The executive board will consider several options for using the profits, according to both the CSOs and IMF officials.
The first would be to use the profits to help cover the IMF's operating expenses, which have historically relied on income from its lending operations. Three years ago, the IMF created an endowment for that purpose out of the initial gold sales of some $7bn.
The other main options include adding the excess profits to precautionary reserves for potential future use, such as dealing with a new crisis similar to the 2008 meltdown that was particularly damaging to middle-income countries, or using it to help low-income countries recover from multiple crises and reduce or eliminate their debt.
The activist groups favour the last option, noting that, with projected profits from its lending operations projected to reach 500 million dollars this year, the IMF finds itself in a particularly strong financial position.
Melinda St. Louis, the deputy director of Jubilee USA, said:
The IMF's finances are in much better shape than when they agreed to sell this gold, with their profits from lending and the price of gold now both sky-high.
Yet the world's poorest countries aren't faring quite so well. They face potential starvation with food prices spiking again, plus mounting debts due to natural disasters or financial crises caused by Western banks.
Jubilee USA is part of a global network that has campaigned for comprehensive debt relief for the world's poorest countries for more than a decade.
"The moral choice is clear: the IMF should use its excess money for debt cancellation and non-debt-creating assistance for the poorest," she added.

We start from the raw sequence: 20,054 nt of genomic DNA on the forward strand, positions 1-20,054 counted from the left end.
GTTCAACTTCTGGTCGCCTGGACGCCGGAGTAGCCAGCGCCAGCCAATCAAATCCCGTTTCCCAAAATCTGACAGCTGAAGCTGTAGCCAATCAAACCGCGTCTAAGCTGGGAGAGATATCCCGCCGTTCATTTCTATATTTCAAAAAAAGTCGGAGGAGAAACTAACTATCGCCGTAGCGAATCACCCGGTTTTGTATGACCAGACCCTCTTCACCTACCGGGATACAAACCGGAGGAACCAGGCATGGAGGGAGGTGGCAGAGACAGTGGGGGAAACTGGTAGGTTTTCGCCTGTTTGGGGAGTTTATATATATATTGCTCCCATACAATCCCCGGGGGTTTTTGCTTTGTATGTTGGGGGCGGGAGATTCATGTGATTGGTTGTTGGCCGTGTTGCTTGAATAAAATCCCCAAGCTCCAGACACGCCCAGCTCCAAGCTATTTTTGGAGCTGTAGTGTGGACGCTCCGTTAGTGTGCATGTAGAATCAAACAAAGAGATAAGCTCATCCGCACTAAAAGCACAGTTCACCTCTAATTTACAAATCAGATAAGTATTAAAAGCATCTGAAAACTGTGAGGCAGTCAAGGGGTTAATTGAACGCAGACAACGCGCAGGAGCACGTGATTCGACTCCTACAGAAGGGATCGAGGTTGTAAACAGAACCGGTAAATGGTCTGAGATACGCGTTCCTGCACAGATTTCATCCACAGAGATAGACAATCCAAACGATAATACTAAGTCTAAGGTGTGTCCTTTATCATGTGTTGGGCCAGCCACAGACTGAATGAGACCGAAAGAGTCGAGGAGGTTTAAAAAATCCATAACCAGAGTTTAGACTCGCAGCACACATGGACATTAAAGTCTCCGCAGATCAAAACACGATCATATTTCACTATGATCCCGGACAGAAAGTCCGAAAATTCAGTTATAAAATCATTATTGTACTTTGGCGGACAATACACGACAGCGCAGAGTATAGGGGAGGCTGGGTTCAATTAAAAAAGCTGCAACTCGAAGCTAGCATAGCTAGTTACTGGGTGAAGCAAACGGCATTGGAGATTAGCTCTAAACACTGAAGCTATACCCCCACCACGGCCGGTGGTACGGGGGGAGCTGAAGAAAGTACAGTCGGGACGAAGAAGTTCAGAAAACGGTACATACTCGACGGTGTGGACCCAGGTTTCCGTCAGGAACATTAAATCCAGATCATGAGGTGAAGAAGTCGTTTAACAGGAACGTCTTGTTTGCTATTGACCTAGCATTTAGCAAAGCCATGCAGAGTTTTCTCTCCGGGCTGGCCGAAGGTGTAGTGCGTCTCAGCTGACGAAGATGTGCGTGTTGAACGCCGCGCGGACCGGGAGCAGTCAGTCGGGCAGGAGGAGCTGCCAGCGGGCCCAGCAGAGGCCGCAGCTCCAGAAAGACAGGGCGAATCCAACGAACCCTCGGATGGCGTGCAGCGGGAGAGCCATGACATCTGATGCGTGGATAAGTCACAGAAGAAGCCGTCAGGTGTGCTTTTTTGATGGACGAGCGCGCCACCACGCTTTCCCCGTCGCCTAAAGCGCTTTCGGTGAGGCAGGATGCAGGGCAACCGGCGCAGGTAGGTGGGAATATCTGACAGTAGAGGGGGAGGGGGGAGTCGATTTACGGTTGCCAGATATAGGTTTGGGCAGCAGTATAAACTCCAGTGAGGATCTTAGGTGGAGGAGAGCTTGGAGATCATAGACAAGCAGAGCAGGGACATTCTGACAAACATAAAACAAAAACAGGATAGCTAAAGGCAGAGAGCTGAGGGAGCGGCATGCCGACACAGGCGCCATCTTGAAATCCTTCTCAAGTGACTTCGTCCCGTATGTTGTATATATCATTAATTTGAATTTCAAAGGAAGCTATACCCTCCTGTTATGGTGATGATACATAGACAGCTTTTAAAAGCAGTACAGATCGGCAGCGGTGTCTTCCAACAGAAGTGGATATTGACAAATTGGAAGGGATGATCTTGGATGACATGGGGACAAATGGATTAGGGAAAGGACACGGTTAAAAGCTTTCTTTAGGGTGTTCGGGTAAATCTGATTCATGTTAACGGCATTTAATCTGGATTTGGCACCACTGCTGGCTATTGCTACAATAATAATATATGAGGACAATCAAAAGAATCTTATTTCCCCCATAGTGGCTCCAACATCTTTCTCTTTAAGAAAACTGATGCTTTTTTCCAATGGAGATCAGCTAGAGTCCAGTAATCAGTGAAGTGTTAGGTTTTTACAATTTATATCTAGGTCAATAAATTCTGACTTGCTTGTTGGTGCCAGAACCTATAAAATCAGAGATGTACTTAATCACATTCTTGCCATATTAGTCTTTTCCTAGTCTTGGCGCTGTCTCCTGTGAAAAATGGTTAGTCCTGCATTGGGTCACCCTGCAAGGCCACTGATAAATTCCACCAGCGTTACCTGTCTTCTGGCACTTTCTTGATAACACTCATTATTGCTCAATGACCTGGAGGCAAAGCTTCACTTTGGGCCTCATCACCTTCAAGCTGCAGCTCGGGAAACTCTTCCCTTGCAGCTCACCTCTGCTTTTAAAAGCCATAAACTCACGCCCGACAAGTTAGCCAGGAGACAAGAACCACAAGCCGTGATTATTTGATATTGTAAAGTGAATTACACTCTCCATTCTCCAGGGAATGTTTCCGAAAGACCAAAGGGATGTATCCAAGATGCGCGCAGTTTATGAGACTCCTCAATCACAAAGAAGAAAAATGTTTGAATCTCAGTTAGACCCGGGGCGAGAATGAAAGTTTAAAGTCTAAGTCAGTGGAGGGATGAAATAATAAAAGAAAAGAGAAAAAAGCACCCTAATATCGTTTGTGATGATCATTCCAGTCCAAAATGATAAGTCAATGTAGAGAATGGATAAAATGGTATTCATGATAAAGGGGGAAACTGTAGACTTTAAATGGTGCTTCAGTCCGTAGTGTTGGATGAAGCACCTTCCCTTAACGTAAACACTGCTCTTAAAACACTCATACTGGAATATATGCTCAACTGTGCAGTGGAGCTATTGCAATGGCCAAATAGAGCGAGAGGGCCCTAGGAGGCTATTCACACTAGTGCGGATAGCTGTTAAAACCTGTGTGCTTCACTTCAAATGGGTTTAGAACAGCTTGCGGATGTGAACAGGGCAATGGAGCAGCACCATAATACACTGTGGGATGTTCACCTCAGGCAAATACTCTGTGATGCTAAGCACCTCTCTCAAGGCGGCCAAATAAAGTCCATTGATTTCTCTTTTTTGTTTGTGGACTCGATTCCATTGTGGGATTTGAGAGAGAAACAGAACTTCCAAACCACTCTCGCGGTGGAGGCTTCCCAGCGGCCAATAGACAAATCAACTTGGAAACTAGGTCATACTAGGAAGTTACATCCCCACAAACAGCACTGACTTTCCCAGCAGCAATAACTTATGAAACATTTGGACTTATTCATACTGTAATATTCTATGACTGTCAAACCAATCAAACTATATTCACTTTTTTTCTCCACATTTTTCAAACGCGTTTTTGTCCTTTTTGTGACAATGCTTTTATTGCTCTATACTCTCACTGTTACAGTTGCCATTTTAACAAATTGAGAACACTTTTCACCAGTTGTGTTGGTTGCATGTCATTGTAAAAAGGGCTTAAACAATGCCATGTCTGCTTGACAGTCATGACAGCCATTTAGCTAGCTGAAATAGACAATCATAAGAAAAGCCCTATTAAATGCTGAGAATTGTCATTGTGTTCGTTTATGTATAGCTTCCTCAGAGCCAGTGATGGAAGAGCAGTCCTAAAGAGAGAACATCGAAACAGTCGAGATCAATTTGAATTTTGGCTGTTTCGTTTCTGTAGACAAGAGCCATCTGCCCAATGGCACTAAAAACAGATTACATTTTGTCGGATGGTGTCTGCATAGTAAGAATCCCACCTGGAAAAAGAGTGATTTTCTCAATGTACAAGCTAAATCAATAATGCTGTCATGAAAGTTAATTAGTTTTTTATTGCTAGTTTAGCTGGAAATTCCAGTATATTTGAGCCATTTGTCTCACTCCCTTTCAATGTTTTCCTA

Indeed, some of the world's poorest countries have seen their debts increase due to the global economic downturn. Sierra Leone's debt has actually doubled over the past two and a half years, and its government currently spends more on debt repayments than on health care, according to the CSOs.
Collins Magalsi, AFNDD's Zimbabwe-based director, said:
This is a long-awaited opportunity for the IMF to cancel poor countries' debts.
The IMF has always said it lacks the money to be able to write off the debts of these poor countries. Now that there is an excess, it is only logical to use this money to cancel debts that are further crippling poor economies.
For most African countries, total foreign debt is a third of earnings from exports.
The CSOs are particularly eager to see the profits ploughed into the Post-Catastrophe Debt Relief Trust Fund, which was used to cancel all of Haiti's debt stock to the Fund after the earthquake.
Currently, however, the trust fund coffers contain only $154mn, and its mandate permits only very small countries faced with a catastrophe on the scale of that disaster to apply for help.
Jim Lobe is the Washington Bureau Chief of Inter Press Service and writes a blog on US foreign policy.
This article first appeared on IPS.
The views expressed in this article are the author's own and do not necessarily reflect Al Jazeera's editorial policy.